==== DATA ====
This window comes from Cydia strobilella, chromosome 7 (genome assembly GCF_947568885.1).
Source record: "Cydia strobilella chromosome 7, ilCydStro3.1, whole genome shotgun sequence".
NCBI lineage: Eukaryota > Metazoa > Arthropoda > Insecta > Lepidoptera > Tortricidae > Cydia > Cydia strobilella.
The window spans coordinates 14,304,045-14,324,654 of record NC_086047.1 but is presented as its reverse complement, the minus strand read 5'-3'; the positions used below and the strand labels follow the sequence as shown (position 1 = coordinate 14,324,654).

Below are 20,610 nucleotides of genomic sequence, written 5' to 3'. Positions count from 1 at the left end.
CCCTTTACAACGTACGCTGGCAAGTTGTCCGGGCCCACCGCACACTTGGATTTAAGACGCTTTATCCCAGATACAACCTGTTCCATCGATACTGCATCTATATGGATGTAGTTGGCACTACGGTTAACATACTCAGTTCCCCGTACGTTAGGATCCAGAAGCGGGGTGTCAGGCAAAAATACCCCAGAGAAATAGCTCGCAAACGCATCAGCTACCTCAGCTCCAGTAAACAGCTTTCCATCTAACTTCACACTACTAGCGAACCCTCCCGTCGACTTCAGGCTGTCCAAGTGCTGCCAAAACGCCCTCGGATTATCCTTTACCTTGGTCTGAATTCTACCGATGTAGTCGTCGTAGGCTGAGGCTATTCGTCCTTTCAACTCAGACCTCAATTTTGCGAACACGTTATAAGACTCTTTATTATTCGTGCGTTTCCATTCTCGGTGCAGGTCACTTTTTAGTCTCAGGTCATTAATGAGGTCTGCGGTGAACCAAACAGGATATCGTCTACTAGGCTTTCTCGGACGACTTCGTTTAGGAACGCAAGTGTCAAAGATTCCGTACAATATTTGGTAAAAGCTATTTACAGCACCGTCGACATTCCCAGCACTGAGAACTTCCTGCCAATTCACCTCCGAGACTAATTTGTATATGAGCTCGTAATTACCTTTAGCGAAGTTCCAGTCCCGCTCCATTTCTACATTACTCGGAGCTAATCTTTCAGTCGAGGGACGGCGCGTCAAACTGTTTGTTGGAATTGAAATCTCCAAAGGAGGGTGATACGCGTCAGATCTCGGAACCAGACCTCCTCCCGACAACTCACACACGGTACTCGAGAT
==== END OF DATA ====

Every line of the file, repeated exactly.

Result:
This window comes from Cydia strobilella, chromosome 7 (genome assembly GCF_947568885.1).
Source record: "Cydia strobilella chromosome 7, ilCydStro3.1, whole genome shotgun sequence".
NCBI lineage: Eukaryota > Metazoa > Arthropoda > Insecta > Lepidoptera > Tortricidae > Cydia > Cydia strobilella.
The window spans coordinates 14,304,045-14,324,654 of record NC_086047.1 but is presented as its reverse complement, the minus strand read 5'-3'; the positions used below and the strand labels follow the sequence as shown (position 1 = coordinate 14,324,654).

Below are 20,610 nucleotides of genomic sequence, written 5' to 3'. Positions count from 1 at the left end.
CCCTTTACAACGTACGCTGGCAAGTTGTCCGGGCCCACCGCACACTTGGATTTAAGACGCTTTATCCCAGATACAACCTGTTCCATCGATACTGCATCTATATGGATGTAGTTGGCACTACGGTTAACATACTCAGTTCCCCGTACGTTAGGATCCAGAAGCGGGGTGTCAGGCAAAAATACCCCAGAGAAATAGCTCGCAAACGCATCAGCTACCTCAGCTCCAGTAAACAGCTTTCCATCTAACTTCACACTACTAGCGAACCCTCCCGTCGACTTCAGGCTGTCCAAGTGCTGCCAAAACGCCCTCGGATTATCCTTTACCTTGGTCTGAATTCTACCGATGTAGTCGTCGTAGGCTGAGGCTATTCGTCCTTTCAACTCAGACCTCAATTTTGCGAACACGTTATAAGACTCTTTATTATTCGTGCGTTTCCATTCTCGGTGCAGGTCACTTTTTAGTCTCAGGTCATTAATGAGGTCTGCGGTGAACCAAACAGGATATCGTCTACTAGGCTTTCTCGGACGACTTCGTTTAGGAACGCAAGTGTCAAAGATTCCGTACAATATTTGGTAAAAGCTATTTACAGCACCGTCGACATTCCCAGCACTGAGAACTTCCTGCCAATTCACCTCCGAGACTAATTTGTATATGAGCTCGTAATTACCTTTAGCGAAGTTCCAGTCCCGCTCCATTTCTACATTACTCGGAGCTAATCTTTCAGTCGAGGGACGGCGCGTCAAACTGTTTGTTGGAATTGAAATCTCCAAAGGAGGGTGATACGCGTCAGATCTCGGAACCAGACCTCCTCCCGACAACTCACACACGGTACTCGAGAT